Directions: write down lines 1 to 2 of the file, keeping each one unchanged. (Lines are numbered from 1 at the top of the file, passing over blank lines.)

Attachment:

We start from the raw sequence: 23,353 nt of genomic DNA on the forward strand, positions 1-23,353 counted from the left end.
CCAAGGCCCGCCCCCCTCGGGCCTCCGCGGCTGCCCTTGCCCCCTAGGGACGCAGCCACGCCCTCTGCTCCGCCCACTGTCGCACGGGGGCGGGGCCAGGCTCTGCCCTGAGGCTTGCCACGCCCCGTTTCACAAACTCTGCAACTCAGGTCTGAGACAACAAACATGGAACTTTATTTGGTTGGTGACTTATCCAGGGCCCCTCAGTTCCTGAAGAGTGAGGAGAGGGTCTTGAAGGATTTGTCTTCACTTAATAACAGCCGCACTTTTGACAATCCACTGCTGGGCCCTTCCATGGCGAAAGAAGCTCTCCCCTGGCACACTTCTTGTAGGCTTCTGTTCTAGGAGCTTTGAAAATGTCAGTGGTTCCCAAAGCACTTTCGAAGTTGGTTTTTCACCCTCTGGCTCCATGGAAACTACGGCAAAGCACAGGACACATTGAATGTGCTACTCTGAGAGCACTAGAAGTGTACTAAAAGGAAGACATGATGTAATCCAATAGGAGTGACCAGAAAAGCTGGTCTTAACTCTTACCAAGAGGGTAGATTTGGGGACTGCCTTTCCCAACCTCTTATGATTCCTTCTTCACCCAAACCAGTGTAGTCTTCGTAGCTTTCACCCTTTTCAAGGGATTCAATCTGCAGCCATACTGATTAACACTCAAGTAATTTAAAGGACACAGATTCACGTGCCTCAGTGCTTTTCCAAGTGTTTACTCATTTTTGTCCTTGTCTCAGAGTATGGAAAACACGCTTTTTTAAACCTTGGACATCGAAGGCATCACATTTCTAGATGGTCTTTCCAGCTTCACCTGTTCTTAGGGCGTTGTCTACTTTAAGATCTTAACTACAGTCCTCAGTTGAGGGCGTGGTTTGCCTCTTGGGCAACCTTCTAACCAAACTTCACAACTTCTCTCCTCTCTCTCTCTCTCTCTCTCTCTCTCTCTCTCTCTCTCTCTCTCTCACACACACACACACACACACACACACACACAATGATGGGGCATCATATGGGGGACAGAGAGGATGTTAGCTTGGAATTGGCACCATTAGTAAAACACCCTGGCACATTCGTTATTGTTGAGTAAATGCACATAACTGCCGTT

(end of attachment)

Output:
We start from the raw sequence: 23,353 nt of genomic DNA on the forward strand, positions 1-23,353 counted from the left end.
CCAAGGCCCGCCCCCCTCGGGCCTCCGCGGCTGCCCTTGCCCCCTAGGGACGCAGCCACGCCCTCTGCTCCGCCCACTGTCGCACGGGGGCGGGGCCAGGCTCTGCCCTGAGGCTTGCCACGCCCCGTTTCACAAACTCTGCAACTCAGGTCTGAGACAACAAACATGGAACTTTATTTGGTTGGTGACTTATCCAGGGCCCCTCAGTTCCTGAAGAGTGAGGAGAGGGTCTTGAAGGATTTGTCTTCACTTAATAACAGCCGCACTTTTGACAATCCACTGCTGGGCCCTTCCATGGCGAAAGAAGCTCTCCCCTGGCACACTTCTTGTAGGCTTCTGTTCTAGGAGCTTTGAAAATGTCAGTGGTTCCCAAAGCACTTTCGAAGTTGGTTTTTCACCCTCTGGCTCCATGGAAACTACGGCAAAGCACAGGACACATTGAATGTGCTACTCTGAGAGCACTAGAAGTGTACTAAAAGGAAGACATGATGTAATCCAATAGGAGTGACCAGAAAAGCTGGTCTTAACTCTTACCAAGAGGGTAGATTTGGGGACTGCCTTTCCCAACCTCTTATGATTCCTTCTTCACCCAAACCAGTGTAGTCTTCGTAGCTTTCACCCTTTTCAAGGGATTCAATCTGCAGCCATACTGATTAACACTCAAGTAATTTAAAGGACACAGATTCACGTGCCTCAGTGCTTTTCCAAGTGTTTACTCATTTTTGTCCTTGTCTCAGAGTATGGAAAACACGCTTTTTTAAACCTTGGACATCGAAGGCATCACATTTCTAGATGGTCTTTCCAGCTTCACCTGTTCTTAGGGCGTTGTCTACTTTAAGATCTTAACTACAGTCCTCAGTTGAGGGCGTGGTTTGCCTCTTGGGCAACCTTCTAACCAAACTTCACAACTTCTCTCCTCTCTCTCTCTCTCTCTCTCTCTCTCTCTCTCTCTCTCTCTCTCTCACACACACACACACACACACACACACACACAATGATGGGGCATCATATGGGGGACAGAGAGGATGTTAGCTTGGAATTGGCACCATTAGTAAAACACCCTGGCACATTCGTTATTGTTGAGTAAATGCACATAACTGCCGTT